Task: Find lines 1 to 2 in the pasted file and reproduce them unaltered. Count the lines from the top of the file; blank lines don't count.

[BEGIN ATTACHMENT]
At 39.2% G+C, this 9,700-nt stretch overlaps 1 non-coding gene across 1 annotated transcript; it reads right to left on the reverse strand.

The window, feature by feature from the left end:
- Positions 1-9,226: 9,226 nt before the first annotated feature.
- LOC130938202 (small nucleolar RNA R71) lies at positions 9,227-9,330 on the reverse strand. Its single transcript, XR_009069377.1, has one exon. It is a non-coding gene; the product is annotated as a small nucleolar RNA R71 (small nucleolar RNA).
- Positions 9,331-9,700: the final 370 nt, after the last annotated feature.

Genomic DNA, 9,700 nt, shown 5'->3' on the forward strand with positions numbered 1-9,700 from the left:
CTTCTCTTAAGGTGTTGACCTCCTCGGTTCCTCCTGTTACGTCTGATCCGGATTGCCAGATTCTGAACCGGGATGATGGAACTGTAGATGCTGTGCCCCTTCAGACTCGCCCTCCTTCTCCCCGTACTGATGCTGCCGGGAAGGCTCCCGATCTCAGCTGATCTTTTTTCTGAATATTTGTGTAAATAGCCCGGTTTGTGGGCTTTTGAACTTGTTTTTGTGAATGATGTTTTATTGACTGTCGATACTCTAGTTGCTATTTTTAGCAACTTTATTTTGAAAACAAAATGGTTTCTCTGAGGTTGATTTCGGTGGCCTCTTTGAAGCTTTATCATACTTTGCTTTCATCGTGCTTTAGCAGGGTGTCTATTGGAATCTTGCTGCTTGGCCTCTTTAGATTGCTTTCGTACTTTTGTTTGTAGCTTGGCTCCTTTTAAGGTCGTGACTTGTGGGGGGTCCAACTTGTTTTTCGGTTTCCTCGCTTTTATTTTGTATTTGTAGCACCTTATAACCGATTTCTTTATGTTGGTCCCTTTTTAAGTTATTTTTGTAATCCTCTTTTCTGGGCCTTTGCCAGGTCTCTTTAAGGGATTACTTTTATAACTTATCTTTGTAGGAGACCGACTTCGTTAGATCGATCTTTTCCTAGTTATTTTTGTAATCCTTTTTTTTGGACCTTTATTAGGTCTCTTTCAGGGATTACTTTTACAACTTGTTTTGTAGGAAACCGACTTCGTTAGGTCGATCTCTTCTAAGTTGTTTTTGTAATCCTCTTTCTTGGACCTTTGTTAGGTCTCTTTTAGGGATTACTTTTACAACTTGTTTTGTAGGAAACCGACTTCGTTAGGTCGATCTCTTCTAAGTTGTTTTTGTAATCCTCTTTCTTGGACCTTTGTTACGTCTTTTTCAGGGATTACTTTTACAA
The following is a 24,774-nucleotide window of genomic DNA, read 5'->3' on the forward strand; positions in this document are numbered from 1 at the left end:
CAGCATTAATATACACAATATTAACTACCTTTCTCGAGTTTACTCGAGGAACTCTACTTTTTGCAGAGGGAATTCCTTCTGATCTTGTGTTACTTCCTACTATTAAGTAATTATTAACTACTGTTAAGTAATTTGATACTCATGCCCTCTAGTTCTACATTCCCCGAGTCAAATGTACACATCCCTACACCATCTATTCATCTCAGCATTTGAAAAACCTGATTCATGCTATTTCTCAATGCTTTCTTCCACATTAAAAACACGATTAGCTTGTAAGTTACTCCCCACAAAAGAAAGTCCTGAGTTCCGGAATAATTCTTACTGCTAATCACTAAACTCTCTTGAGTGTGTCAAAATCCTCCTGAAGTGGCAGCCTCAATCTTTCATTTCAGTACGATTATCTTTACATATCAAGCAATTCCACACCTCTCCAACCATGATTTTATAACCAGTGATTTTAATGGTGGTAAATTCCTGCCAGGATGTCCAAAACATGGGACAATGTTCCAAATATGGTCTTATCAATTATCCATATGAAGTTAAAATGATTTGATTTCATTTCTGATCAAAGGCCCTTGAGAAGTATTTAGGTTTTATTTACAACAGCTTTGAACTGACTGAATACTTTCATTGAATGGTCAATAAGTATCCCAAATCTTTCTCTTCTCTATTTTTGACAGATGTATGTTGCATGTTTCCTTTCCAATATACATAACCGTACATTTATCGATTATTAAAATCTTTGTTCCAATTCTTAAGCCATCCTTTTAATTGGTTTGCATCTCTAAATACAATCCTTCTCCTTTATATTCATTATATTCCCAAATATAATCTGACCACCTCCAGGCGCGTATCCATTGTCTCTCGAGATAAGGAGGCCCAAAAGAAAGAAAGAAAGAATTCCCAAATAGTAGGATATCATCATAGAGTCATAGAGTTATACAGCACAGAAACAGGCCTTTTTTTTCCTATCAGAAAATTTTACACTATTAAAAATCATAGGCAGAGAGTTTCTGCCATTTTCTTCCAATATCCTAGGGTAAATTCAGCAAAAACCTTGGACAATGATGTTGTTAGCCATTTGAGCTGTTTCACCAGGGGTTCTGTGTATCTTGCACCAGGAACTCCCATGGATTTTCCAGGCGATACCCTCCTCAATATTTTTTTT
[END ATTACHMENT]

At 39.2% G+C, this 9,700-nt stretch overlaps 1 non-coding gene across 1 annotated transcript; it reads right to left on the reverse strand.

The window, feature by feature from the left end: